Republic of the Philippines
SUPREME COURT
Manila

G.R. No. 176291               December 4, 2009

JORGE B. NAVARRA, Petitioner,
vs.
OFFICE OF THE OMBUDSMAN, SAMUEL NAMANAMA, FELIXBERTO LAZARO and DANILO MEDINA, Respondents.

D E C I S I O N

CARPIO MORALES, J.:

The petition is one for certiorari.

Far East Network of Integrated Circuit Subcontractors Corporation (FENICS) leased the premises of Food Terminal, Inc. (FTI) in Taguig, Metro Manila from 1995 up to 2002.

It appears that before the expiration of the lease contract or on the night of September 16, 2002, armed elements of the FTI took over the FTI premises in Taguig, Metro Manila and forced two building custodians to leave following which the gates were welded, drawing FENICSí president- herein petitioner Jorge B. Navarra to file before public respondent, Office of the Ombudsman, a complaint for grave coercion, malicious mischief, and/or grave threats against herein private respondents Samuel Namanama (Namanama, head of FTIís legal department) and Danilo Medina (Medina, FTIís Senior Manager) along with Felixberto Lazaro (FTIís Legal Assistant).

The pertinent portions of petitionerís affidavit read:

x x x [On September 16, 2002] Gerry informed me that our people had already been ejected from our premises and that they could not re-enter through the welded gates. Armed FTI policemen were guarding the perimeters and FTI employees had forcibly opened the doors to our building and had gone inside. x x x

In the morning of September 17, the employees working in our compound were not allowed to enter the FENICS compound and were forced to stay outside the gates. xxx I went to the group of FTI policemen who were positioned near Gate 1 and inquired from them why they welded our gates and prevented our people from entering our place of work. They replied that they were acting on orders from FTI higher-ups. I inquired on what grounds the FTI management had ordered the take-over of our compound without a court order. They replied that FENICS owed unpaid rentals to FTI and that "matagal nang plano ng aming management na gawin ito." x x x

Then, I walked to Gate 2 which was not welded but which was guarded from both the outside and the inside by FTI policemen without nameplates and FTI employees in civilian clothes. x x x I talked to the security guards occupying the FENICS guard house inside Gate 2. I asked him if he could allow me to enter thru Gate 2. He replied that his orders were not to allow anyone to go in, except FTI personnel. I asked what the FTI personnel were doing inside. He said he did not know. I asked him who went inside. He mentioned the name of Mr. [Felixberto] Lazaro as the only person he knew because he was the leader of the group. x x x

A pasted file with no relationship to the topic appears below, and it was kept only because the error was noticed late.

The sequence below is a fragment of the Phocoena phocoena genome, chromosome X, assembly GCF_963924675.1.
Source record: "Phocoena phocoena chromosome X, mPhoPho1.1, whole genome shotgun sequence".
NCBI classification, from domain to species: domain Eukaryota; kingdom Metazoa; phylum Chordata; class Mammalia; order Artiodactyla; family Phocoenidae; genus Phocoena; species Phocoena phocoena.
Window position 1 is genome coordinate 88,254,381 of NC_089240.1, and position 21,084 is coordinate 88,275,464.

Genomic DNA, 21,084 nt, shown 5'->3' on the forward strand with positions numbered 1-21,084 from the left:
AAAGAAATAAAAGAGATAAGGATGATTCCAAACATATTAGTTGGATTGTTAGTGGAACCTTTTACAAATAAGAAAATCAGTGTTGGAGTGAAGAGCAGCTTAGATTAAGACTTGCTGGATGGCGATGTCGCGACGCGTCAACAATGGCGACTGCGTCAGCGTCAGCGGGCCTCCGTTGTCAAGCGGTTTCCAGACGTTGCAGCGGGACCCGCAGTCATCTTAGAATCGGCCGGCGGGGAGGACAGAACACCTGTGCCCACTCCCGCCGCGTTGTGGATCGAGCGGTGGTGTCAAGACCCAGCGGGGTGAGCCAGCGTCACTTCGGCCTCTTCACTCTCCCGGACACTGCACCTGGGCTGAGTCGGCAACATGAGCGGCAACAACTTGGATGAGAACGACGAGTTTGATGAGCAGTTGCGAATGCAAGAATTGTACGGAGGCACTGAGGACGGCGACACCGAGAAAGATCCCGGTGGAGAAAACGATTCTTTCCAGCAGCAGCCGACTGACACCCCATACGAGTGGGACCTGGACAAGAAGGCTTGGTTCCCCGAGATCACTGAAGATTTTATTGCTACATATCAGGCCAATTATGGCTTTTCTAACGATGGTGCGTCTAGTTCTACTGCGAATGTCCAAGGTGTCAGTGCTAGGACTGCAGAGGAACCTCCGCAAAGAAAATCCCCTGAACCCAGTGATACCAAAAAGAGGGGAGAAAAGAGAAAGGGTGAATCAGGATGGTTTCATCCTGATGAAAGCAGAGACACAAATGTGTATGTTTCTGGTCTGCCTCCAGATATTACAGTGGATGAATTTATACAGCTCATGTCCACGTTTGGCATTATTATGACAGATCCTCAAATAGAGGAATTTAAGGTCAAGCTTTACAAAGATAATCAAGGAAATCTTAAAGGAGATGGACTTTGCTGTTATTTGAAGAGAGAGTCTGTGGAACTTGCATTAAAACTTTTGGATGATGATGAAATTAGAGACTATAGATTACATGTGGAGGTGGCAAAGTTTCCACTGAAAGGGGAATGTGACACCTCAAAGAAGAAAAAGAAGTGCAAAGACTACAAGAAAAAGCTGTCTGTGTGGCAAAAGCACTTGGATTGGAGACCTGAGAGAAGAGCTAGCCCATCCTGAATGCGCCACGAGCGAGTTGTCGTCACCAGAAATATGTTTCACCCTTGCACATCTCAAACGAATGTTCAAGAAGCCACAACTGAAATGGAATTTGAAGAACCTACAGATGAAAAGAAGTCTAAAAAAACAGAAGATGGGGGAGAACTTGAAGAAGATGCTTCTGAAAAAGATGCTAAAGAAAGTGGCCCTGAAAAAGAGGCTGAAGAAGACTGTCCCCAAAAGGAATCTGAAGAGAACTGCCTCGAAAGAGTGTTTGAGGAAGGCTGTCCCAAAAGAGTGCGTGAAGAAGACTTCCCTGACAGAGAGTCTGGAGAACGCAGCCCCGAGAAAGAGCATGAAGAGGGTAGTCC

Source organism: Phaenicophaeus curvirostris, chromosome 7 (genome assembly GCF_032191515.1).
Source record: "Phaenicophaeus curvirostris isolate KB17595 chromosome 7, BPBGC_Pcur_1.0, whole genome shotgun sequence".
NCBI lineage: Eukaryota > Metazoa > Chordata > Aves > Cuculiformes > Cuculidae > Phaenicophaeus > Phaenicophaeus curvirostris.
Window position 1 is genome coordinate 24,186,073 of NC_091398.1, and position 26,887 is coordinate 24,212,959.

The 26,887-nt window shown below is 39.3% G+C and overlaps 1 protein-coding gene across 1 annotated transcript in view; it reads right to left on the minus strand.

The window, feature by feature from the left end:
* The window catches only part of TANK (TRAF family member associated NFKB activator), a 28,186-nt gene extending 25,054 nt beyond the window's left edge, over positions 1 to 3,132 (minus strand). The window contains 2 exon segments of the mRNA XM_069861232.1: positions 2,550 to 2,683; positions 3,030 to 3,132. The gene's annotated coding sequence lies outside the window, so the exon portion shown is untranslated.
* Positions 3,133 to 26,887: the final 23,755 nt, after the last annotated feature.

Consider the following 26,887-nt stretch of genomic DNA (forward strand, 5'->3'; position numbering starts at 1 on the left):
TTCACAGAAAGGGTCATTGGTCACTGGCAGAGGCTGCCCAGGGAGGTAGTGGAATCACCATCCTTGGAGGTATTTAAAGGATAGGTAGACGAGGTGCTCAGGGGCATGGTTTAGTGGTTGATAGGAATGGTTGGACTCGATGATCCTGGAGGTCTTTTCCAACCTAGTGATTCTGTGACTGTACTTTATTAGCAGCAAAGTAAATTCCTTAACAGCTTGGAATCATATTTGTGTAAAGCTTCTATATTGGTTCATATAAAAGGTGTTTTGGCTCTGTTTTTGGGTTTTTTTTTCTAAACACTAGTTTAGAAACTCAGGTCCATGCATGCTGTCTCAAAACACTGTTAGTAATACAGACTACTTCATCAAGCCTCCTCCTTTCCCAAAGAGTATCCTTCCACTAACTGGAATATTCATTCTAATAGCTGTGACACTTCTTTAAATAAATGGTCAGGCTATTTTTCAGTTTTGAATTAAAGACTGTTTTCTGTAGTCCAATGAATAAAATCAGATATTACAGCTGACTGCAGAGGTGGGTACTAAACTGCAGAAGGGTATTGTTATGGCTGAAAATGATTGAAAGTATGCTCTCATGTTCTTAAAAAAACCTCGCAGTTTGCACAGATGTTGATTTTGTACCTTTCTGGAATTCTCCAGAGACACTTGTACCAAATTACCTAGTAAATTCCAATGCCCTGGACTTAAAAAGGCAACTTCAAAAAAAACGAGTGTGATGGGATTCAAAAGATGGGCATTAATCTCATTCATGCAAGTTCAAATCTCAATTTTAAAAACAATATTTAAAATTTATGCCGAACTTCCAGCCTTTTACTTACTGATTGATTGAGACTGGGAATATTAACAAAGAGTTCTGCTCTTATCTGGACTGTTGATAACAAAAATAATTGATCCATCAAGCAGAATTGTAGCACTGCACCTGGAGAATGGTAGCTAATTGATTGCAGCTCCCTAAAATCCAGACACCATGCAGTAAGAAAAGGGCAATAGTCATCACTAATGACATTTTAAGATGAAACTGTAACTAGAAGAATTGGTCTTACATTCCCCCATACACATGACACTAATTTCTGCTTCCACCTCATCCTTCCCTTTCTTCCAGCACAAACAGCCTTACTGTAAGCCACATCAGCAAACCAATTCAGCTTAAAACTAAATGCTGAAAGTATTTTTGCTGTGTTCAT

x x x x

[At about 2:00 PM, a van] arrived and was heading towards Gate 2. [The driver was signaled] to stop and identify himself. x x x A man got out and he was asked his named. He identified himself as Danny Medin[a] of FTI Legal Department. [He was asked] why the FENICS premises were padlocked and repossessed by FTI. Danny Medin[a] replied that "FENICS owed rentals to FTI." He was asked what he and the people [with] him would be doing inside FENICS. Danny Medin[a] answered that they were taking inventories. I told him that FENICS personnel should be present to ensure that things would be done correctly. Danny answered that the barangay was with them.1

The pertinent portions of the affidavit of petitionerís witness Freddie San Juan, a FENICS employee, read:

x x x Nang bandang mga alas 8:30 ng gabi ng [ika-16 ng Septiyebre 2002], x x x may isang sasakyan ang Fuji Reynolds na lumalabas sa aming Gate 1 kaya binuksan ng kasama kong si Jun Abalajen ang gate nang biglang dumating at pumasok sa nakabukas na gate ang maraming taong naka-uniporme ng FTI police na may dalang mga baril at shotgun at hinarangan ang L-300 na kasalukuyang minamaneho palabas na sana ng gate.

x x x Pinatigil ang sasakyan at pinalabas ang driver. Kinuha ang papel ng registration na pinakita ng driver at hindi na binalik pagkatapos sigawan ang driver na lisanin na ang lugar. Sinabi ng driver na may mga kargamento siyang kailangan ihatid sa mga proyekto ng Fuji Reynolds ngunit siya ay pinilit na pinalabas ng mga armadong FTI police. Mahigit kumulang sa tatlumpo (30) katao silang lahat.

Nagtanong kami kung bakit nila ginagawa iyon. Sinagot lang kami na utos ng mga Boss nila (at kasama na doon ang isang Attorney Samuel Namanama). Natakot na rin ako dahil sa dami nilang mga armado, may dalang mga shotgun, at sabay-sabay na nagsisigawan. Pinilit nila kaming pina-alis sabay ang panakot na may masamang mangyayari sa amin dahil bubuksan at papasukin na nila ang loob ng aming opisina. x x x Nakita ko rin na ang kasama kong si Jun Abalajen ay pilit ding pinalabas at pilit pang kinukuha ang kanyang bisikleta.

Pagkalabas namin, agad ni-welding nila ang paikot na steel bar sa poste ng aming Gate 1. x x x

Noong nasa labas kami ng gate dahil napilitang lumabas at natakot na baka kami ay saktan o barilin, sinabi ko sa mga FTI police na huwag sanang magkasakitan dahil pareho lang kaming lahat na ginagampanan ang aming katungkulan. Nilista ko sa isang papel ang mga pangalan ng ilan sa kanila na may mga pangalan sa kanilang uniporme. x x x Habang sinusulat ko ang mga pangalan ng ilan sa kanila, biglang inagaw sa aking kamay ang aking papel ng isang FTI policeman na walang nameplate o namepatch sa dibdib. Wala akong magawa dahil bigla niyang ginawa iyon AT NARINIG KO NA MAY NAGPAPUTOK NG BARIL SA LOOB NG FENICS COMPOUND. x x x

x x x x

Magdamag kaming nagbantay sa labas. Kinabukasan sa umaga ng ika-17 ng Septiyembre, dumating ang mga empleyadong pumapasok sa FENICS compound ngunit sinalubong sila ng mga FTI police x x x.2 (Capitalization in the original)

Donato Abalajen, another witness of petitioner, executed another affidavit substantially corroborating that of Freddie de Juan.3

Neither petitioner nor FENICS employees had thereafter been allowed to enter the FTI premises.

Upon the other hand, private respondents claimed that, among other things, they acted under the orders of their superiors, and that FTI was merely exercising its right under a Compromise Agreement forged between FTI and FENICS wherein FENICS undertook to pay the outstanding obligation of a previous lessee of FTI, the pertinent portion of which Compromise Agreement reads:

x x x x

In the event that FENICS shall default in at least three (3) consecutive monthly amortization payments on its rental arrearages or one (1) semestral or annual payment of its current rentals, FTI shall be entitled to rescind the lease contract without need of judicial action or intervention and all unpaid rentals, including unpaid arrearages shall automatically be considered due and demandable plus interest of one (1%) percent per month commencing from due date.4